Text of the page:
How many words does it take to tell a Bible story?

Rumor has it that Ernest Hemingway was challenged to write a novel in six words and wrote: For sale. Baby shoes. Never worn.

Larry Smith in 2006 built on the idea by asking people to write their life memoir in six words and I adapted it yet again on Friday when I asked my Junior 2 (8th grade) students to write about one of their trips in six words for our unit on travel.

{Before we got to them writing their stories I had them guess the back story. Granted it was early on a Friday morning, but I wasn’t very impressed by their uninspired “it’s a newspaper ad.” So I told them a moving tale about a young woman who died in childbirth after months of preparing for the birth of her first child and how the baby died in her father’s arms an hour after she was born. Even junior high boys love a dramatic tale in China! I’d be lying if I said there wasn’t applause at the end.}

Six word travel stories

Turns out, word terseness is fun.

I’ve been writing six word stories on pieces of paper scattered around my apartment and thought I’d share try my hand at Bible stories. Can you recognize these?

Five stones. One Giant. Sling ready.

Gone fishing for men. Nets optional.

Get new wife … won’t prance naked!

Watch: dry bones come to life!

May it be as you said.

Don’t know him. Why’s rooster crowing?

Dreaming brother rescues family from famine.

Kill Uriah. Problem solved. Oh really?

Thanks for pass on human excrement!

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Which one did you like? Or, tell your own six word story in the comments — could be a travel story, a bible story, or your memoir. Have fun!

Comments

  1. Thanks Amy! You just gave me a great idea for my grade 10 & 11 classes. Trying to teach them when they have written their finals is going to be tough for the next few weeks. This will be something for them to learn more about themselves and I will learn more about them as well.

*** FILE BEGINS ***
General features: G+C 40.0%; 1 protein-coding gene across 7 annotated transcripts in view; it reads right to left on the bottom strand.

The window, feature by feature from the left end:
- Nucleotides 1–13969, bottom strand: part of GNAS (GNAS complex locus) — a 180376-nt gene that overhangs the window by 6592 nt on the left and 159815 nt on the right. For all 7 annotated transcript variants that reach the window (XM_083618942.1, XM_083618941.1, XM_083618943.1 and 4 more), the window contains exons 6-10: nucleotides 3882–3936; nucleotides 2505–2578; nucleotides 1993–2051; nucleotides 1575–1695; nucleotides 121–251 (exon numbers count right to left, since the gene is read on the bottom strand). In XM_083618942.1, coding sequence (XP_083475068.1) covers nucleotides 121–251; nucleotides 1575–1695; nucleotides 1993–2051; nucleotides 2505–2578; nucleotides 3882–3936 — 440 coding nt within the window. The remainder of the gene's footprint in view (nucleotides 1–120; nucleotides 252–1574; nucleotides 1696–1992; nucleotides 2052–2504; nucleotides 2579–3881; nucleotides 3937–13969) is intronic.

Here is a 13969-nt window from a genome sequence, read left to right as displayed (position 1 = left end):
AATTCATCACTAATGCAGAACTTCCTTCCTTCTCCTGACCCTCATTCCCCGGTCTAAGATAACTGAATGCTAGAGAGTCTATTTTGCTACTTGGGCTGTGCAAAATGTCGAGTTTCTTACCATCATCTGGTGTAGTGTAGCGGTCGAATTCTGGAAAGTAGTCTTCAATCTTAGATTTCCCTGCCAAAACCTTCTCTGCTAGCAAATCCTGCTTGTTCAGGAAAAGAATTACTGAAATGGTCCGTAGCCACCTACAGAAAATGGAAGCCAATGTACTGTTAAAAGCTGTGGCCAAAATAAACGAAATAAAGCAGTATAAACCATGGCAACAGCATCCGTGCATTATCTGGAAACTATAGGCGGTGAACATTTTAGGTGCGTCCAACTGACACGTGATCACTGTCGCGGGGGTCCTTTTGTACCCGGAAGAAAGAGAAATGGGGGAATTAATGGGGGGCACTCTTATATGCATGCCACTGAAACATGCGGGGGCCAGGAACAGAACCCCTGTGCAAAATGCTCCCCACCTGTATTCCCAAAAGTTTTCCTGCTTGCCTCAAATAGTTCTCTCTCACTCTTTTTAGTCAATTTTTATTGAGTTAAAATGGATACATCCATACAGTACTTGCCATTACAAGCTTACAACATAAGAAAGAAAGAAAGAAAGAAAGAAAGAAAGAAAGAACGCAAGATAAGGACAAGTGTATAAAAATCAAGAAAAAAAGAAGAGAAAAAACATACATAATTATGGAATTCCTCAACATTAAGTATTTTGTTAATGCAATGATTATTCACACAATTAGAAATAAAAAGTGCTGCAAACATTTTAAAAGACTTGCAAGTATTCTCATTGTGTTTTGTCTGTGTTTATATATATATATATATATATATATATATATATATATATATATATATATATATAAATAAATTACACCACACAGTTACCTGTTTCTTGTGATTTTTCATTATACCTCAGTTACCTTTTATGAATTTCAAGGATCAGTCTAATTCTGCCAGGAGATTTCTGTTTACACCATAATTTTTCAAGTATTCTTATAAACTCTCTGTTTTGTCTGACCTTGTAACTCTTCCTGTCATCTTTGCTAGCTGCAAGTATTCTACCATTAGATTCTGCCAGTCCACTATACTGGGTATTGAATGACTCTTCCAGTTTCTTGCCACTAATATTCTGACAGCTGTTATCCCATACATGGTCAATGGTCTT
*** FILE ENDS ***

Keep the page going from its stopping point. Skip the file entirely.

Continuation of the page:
6 words: The Law, Changed Man, The Spokesman. :)

    • Guess what Rhonda, I read about this on Erika’s blog several weeks ago … so I love that one teacher is passing it on to the next!

  2. Lynn Morrissey says:

    Being the Queen of Verbosity, these small-worded exercises are always challenging and rewarding for me. I’ve enjoyed writing them, and also haiku…..and I have chiseled my purpose statement down to two words (so much more powerful and easy to remember)! Sometimes less really is more, as you demonstrated, Amy. And really, “God is love,” is all we need to know.
    Bless you,
    Lynn

    • Lynn, I’ve found the most difficult part of writing a book proposal is the elevator pitch — I can write words and words, but to it it down to two sentences very challenging :). God is love is all needed!

  3. Jon Curtis says:

    Love it! :)

  4. I liked Watch: dry bones come to life, Five stones. One Giant. Sling ready, Get new wife…won’t prance naked, and Dreaming brother rescues family from famine. These are great!! Thanks for sharing.
    Terri recently posted…My Life Thus FarMy Profile

  5. This is a great exercise, Amy! Here are my attempts:

    Zealot becomes blind then sees light.
    Son of thunder becomes love disciple.
    Looking for husband on threshing floor.
    From king’s cupbearer to national leader.
    For such a time as this! (I know, it’s taken directly from the story, but I think it really sums up the whole story!)

  6. This is a fun exercise. It’s easy to use lots of words. It’s hard to narrow it down.
    Look at the parables!

    Fig Tree. Cursed. Life. Resurrection foretold.
    David Rupert recently posted…Is it better to burn out, or simply fade away?My Profile

  7. Mark Allman says:

    Green Eggs and Ham is a story Dr Seuss wrote when challenge to write a story with just 50 words.

  8. Debbie Marshall says:

    Messy Middle reads my world well.

  9. I’ve been meaning to try these out. Here’s what I came up with. It’s a challenge to put big ideas into small packages.

    Price paid. Battle over. Welcome home.
    Sordid past. Living water. New life.
    One small lunch. No small miracle.
    Sin confessed. Love accepted. Brokenness healed.
    Freedom in brokenness because He loves.

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